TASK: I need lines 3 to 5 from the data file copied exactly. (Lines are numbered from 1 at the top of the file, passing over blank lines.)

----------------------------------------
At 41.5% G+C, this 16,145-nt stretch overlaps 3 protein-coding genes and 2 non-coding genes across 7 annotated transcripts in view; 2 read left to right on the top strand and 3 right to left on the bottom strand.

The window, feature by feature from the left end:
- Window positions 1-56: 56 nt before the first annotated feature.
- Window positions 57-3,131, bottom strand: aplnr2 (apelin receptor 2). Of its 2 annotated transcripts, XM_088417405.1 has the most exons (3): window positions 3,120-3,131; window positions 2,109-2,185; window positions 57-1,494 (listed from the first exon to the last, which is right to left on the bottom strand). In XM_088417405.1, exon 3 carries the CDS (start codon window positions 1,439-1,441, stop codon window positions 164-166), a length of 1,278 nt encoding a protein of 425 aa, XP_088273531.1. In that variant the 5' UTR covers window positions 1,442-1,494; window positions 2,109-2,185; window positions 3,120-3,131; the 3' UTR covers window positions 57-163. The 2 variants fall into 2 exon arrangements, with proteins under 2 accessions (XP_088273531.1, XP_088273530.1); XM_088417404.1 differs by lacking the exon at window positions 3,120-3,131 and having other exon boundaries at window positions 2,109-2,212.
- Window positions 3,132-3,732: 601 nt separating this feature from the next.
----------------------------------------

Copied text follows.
- Window positions 1-56: 56 nt before the first annotated feature.
- Window positions 57-3,131, bottom strand: aplnr2 (apelin receptor 2). Of its 2 annotated transcripts, XM_088417405.1 has the most exons (3): window positions 3,120-3,131; window positions 2,109-2,185; window positions 57-1,494 (listed from the first exon to the last, which is right to left on the bottom strand). In XM_088417405.1, exon 3 carries the CDS (start codon window positions 1,439-1,441, stop codon window positions 164-166), a length of 1,278 nt encoding a protein of 425 aa, XP_088273531.1. In that variant the 5' UTR covers window positions 1,442-1,494; window positions 2,109-2,185; window positions 3,120-3,131; the 3' UTR covers window positions 57-163. The 2 variants fall into 2 exon arrangements, with proteins under 2 accessions (XP_088273531.1, XP_088273530.1); XM_088417404.1 differs by lacking the exon at window positions 3,120-3,131 and having other exon boundaries at window positions 2,109-2,212.
- Window positions 3,132-3,732: 601 nt separating this feature from the next.